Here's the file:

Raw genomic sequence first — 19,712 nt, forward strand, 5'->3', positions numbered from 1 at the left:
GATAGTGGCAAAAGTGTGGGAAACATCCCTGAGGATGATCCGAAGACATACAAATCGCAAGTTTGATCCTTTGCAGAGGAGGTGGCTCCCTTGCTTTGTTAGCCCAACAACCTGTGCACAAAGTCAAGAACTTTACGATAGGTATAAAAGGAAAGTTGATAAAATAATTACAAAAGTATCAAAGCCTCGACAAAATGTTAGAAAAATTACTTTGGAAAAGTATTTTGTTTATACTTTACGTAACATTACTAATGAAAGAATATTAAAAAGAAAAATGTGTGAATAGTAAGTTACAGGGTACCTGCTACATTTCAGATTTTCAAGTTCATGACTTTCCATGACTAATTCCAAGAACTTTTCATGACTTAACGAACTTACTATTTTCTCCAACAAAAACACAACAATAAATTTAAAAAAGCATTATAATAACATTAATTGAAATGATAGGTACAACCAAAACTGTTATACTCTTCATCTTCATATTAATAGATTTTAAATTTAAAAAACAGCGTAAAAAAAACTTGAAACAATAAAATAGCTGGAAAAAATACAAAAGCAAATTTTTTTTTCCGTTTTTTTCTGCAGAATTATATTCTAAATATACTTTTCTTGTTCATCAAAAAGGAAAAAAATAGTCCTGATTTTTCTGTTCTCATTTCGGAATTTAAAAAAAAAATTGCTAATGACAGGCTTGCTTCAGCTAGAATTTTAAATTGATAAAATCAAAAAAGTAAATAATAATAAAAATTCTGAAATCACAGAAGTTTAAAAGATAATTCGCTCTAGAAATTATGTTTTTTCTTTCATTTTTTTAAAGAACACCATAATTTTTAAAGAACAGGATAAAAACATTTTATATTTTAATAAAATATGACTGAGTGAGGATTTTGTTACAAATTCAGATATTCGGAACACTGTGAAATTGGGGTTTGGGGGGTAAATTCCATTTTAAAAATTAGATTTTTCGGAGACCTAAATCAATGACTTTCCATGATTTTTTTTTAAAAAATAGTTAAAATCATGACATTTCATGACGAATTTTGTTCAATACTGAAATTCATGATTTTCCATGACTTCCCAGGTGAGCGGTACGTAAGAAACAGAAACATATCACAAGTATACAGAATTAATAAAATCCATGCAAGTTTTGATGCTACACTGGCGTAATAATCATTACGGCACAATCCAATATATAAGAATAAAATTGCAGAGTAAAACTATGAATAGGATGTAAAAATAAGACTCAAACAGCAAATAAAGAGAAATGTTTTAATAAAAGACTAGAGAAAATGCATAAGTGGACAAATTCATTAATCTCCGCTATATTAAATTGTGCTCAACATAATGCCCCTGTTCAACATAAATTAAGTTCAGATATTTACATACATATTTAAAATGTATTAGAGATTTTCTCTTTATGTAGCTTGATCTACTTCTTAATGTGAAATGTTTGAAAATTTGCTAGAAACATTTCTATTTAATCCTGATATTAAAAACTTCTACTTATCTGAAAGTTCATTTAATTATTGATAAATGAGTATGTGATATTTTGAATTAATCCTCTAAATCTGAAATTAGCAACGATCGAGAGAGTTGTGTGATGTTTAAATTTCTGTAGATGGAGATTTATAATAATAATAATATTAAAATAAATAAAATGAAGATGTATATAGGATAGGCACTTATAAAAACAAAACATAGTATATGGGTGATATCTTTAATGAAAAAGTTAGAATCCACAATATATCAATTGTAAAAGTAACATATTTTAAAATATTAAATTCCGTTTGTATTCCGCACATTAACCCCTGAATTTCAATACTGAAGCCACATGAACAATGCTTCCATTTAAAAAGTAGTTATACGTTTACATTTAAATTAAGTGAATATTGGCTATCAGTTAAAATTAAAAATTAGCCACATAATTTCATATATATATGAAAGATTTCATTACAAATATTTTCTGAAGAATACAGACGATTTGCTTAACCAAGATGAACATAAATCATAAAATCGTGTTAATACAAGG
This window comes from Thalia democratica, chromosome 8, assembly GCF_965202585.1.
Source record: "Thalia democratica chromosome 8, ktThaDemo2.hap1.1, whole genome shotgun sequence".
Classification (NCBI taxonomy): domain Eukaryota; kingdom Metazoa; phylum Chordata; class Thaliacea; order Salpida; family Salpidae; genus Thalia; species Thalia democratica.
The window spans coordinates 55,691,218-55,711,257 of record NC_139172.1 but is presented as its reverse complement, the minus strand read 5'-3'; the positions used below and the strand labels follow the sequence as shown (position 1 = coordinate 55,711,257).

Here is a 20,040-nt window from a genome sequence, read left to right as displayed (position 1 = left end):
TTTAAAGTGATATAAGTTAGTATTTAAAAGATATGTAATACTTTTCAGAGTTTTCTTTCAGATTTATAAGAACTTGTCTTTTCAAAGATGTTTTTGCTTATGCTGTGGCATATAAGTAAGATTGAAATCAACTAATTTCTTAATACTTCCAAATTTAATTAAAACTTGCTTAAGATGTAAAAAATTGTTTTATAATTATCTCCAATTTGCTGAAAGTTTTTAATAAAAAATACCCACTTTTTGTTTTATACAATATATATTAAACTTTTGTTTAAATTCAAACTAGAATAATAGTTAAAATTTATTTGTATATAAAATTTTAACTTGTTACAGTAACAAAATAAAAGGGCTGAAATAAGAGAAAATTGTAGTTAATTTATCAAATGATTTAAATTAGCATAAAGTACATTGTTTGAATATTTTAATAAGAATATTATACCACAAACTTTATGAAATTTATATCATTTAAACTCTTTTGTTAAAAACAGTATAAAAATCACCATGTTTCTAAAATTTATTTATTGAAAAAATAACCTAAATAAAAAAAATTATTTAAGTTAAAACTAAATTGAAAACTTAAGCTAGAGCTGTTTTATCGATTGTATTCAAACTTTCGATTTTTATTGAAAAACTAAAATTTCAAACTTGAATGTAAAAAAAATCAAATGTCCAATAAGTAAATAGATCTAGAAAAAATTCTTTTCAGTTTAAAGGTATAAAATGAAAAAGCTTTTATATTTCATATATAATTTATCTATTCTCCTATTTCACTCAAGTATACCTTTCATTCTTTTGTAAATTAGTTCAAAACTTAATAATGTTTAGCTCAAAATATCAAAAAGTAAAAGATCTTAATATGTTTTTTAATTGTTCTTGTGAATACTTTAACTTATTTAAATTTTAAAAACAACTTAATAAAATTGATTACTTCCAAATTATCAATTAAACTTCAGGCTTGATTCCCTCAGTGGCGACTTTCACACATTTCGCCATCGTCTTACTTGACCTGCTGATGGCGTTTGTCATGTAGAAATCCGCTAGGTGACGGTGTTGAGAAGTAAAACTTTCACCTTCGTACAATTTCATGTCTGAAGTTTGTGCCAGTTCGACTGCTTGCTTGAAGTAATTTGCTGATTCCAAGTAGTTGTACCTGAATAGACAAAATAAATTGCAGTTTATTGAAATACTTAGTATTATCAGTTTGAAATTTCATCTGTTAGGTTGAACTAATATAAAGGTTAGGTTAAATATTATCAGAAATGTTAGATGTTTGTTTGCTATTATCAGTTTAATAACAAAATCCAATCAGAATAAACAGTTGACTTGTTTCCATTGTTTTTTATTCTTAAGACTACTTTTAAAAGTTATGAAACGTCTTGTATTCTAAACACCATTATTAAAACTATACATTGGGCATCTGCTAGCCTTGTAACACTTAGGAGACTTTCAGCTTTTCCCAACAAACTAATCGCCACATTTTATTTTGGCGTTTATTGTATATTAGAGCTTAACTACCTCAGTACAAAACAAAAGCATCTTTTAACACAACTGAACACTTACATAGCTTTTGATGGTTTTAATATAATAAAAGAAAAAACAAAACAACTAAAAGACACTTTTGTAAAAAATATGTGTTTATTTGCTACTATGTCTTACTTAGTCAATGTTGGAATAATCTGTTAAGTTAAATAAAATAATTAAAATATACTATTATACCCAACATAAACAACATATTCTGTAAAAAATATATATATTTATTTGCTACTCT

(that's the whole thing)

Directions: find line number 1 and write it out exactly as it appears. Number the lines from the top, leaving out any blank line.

Raw genomic sequence first — 19,712 nt, forward strand, 5'->3', positions numbered from 1 at the left: